City politicians back plan to address violence against women in London’s strategic plan
Tackling male violence against women may become one of the core values that London city politicians use to guide decision-making for their current four-year term.
Full council, sitting as the strategic priorities and policy committee, heard the recommendation from Anova and the London Abused Women’s Centre (LAWC) on Monday evening.
Both organizations, which are dealing with a two-fold increase in demand for service since 2017, consulted women with lived experience and recommended the city to make creating a safe London for women and girls a standalone strategic focus.
“In 2018, 148 women in Canada were murdered primarily by men in this country. Every two-and-a-half days, one woman or girl is killed. That has been the trend for the last four decades,” said Megan Walker, the executive director of LAWC.
Over-represented in these stats, she explained, are Indigenous women and girls, women between 25 and 34 years old, and vulnerable populations. In deaths, where an accused was identified, 91 per cent of the accused were men, said Walker.
By enhancing the safety of women and girls, Walker said the city would be enhancing the safety for everyone while increasing its opportunities for economic development.
“We want to make London a forerunner,” said Shelley Yeo, the assistant executive director of Anova and the co-chair of a co-ordinating committee to end women abuse.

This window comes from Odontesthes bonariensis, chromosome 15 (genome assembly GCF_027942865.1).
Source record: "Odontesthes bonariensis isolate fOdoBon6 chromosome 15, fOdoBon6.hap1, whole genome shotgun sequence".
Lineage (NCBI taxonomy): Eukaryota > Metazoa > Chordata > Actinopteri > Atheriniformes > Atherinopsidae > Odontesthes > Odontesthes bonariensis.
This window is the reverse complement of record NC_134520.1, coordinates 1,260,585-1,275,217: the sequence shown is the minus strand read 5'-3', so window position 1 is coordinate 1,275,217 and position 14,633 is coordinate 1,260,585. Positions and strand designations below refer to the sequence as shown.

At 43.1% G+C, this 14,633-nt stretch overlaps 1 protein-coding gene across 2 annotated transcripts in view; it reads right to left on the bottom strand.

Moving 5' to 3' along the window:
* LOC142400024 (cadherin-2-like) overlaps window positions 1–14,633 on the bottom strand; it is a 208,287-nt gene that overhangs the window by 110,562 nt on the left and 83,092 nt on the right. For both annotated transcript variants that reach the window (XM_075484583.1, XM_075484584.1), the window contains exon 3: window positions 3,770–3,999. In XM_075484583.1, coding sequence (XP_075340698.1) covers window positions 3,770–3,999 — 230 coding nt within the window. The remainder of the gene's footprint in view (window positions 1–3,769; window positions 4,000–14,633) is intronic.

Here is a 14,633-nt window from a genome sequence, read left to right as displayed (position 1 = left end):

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For example, under the recommended strategic value, the city’s development plans would be checked against a gendered lens to make sure of its safety for women and children, Yeo explained. That would make London a place where women will want to live, and send their kids to school, she added.
The city still has to finalize its strategic plan, but the recommendation got nods of support from everyone around horseshoe on Monday, including a personal conviction from Ward 13 Coun. Elizabeth Peloza.
“From someone who has buried a childhood friend murdered by her intimate partner, from someone whose cousin had to sleep in fear because her partner would keep a knife on the nightstand and say, ‘Tonight might be the night I just have to use it,’ to someone who’s also suffered abuse from a prior partner, I do think it’s important that we separate these issues out,” she said.
“They’re not buried in darkness in a policy… We know those numbers might get worse as women come forward, but that’s because it’s safe for them to come forward. They know that we’re listening, they know that we care, we know that they’re hurt.”
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